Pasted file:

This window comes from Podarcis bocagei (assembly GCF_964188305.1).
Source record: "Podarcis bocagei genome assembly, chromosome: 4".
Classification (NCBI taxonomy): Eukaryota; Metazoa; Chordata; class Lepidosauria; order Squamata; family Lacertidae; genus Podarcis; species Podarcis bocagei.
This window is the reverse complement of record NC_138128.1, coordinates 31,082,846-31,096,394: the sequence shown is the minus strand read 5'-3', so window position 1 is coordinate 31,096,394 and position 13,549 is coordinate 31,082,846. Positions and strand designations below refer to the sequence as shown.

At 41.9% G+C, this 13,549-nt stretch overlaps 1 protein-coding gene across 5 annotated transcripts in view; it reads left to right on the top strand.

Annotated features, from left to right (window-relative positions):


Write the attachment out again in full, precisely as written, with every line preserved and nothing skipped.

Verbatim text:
This window comes from Podarcis bocagei (assembly GCF_964188305.1).
Source record: "Podarcis bocagei genome assembly, chromosome: 4".
Classification (NCBI taxonomy): Eukaryota; Metazoa; Chordata; class Lepidosauria; order Squamata; family Lacertidae; genus Podarcis; species Podarcis bocagei.
This window is the reverse complement of record NC_138128.1, coordinates 31,082,846-31,096,394: the sequence shown is the minus strand read 5'-3', so window position 1 is coordinate 31,096,394 and position 13,549 is coordinate 31,082,846. Positions and strand designations below refer to the sequence as shown.

At 41.9% G+C, this 13,549-nt stretch overlaps 1 protein-coding gene across 5 annotated transcripts in view; it reads left to right on the top strand.

Annotated features, from left to right (window-relative positions):